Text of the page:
These findings suggest
that occupational health research should take the difference in occupational
exposures between men and women into account. Women's work has traditionally
been considered safe and less hazardous to health in comparison with men's
work. Most of our knowledge of occupational health has mainly been based on
studies of men. Occupational hazards for women workers remained blurred.
Gender differences in
occupational distribution that is, men and women working in different jobs and
therefore being exposed to different risk factors, were overlooked by most of
. Even in the
same occupation, men and women are not equally exposed to similar risk factors
industrialised world, women are more likely to work as professionals
(especially in health and education), service and sales workers, and clerks.
These jobs typically involve fast-paced and repetitive work tasks. Men are more
likely to work in the agricultural, trades and manufacturing sectors. These
jobs are typically characterised by exposure to dusts and chemicals, and to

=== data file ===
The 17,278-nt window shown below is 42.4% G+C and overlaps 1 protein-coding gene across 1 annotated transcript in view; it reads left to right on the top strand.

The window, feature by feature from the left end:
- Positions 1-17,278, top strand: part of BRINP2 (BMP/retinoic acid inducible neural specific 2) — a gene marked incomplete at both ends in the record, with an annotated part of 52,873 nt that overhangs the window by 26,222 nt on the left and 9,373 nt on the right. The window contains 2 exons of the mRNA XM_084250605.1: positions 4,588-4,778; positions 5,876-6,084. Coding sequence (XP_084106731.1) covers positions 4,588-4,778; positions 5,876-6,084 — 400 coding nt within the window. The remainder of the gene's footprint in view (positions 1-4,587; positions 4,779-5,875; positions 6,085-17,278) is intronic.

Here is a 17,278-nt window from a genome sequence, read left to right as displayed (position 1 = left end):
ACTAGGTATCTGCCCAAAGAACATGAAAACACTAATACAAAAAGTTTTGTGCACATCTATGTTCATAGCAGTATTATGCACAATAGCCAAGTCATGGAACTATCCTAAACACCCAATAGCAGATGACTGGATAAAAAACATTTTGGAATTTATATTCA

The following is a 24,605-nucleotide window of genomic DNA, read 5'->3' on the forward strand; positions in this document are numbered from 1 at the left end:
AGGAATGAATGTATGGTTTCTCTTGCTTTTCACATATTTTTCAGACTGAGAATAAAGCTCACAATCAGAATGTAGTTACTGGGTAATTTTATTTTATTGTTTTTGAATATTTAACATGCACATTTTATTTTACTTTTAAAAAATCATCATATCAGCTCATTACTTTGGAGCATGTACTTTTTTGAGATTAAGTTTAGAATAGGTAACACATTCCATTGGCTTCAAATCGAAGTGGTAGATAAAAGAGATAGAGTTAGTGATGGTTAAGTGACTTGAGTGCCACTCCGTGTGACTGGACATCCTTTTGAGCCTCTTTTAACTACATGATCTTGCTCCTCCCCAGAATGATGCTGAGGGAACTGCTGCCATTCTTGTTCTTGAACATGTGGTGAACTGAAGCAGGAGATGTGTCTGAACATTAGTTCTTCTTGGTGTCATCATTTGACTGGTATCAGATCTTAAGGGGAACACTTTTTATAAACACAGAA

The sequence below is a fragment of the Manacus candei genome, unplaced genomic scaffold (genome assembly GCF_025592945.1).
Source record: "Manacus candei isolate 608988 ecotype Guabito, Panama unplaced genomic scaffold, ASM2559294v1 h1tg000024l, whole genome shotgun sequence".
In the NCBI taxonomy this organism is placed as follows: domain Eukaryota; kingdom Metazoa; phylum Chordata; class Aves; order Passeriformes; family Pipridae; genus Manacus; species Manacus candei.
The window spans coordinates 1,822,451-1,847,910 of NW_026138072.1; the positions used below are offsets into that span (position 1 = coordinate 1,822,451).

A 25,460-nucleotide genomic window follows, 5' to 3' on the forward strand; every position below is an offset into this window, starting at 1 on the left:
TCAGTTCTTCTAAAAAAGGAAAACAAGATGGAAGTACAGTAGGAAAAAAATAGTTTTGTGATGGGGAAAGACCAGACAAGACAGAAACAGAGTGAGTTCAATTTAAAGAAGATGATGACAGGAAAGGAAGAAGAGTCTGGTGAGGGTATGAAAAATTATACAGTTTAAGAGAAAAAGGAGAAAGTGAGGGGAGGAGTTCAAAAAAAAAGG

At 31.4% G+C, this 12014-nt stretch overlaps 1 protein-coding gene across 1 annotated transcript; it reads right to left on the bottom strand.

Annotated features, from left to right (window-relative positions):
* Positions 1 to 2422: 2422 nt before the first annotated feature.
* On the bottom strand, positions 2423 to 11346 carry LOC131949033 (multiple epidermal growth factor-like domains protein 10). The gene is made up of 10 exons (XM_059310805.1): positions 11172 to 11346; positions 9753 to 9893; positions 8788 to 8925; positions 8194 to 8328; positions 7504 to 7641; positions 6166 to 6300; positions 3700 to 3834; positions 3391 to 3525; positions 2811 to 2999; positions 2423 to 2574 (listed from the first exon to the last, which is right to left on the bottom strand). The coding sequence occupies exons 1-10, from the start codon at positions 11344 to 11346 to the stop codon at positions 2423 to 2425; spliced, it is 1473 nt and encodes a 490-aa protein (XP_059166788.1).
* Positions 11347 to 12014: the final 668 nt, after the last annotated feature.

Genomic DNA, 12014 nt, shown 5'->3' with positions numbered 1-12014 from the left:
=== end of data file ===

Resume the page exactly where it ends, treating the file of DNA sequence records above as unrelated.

physically demanding tasks such as heavy lifting.
A survey conducted by
the Centre for Public Health Research of Massey University in New Zealand
studied the gender differences in occupational exposure patterns. Men and women
aged 20 to 64 years were randomly selected from the electoral roll and invited
to take part in a telephone interview. Information on self-reported
occupational exposure to specific dusts and chemicals, physical and
organisational factors were collected.
Overall, male workers were two to
four times more likely to report exposure to dust and chemical substances. They
were also exposed more often to loud noise, irregular hours, night shifts and
vibrating tools. Women were more likely to report repetitive tasks and working
at high speed and more likely to be exposed to disinfectants, hair dyes and
Gender differences were
less apparent within the same occupation; however, males remained significantly
more likely to report exposure to welding fumes, herbicides, wood dust,
solvents, tools that vibrate, irregular hours and night-shift work. Awkward or
tiring positions during work were reported more by women.
The authors of the study note that, understanding gender
differences in occupational exposure, both between and within occupations, is a
necessary first step towards understanding gender differences in occupational
morbidity. The influence of gender should not be overlooked in occupational
health research, they concluded.
Gender Differences in Occupational
Exposure Patterns; Amanda et al; Occupational and Environmental Medicine 2011.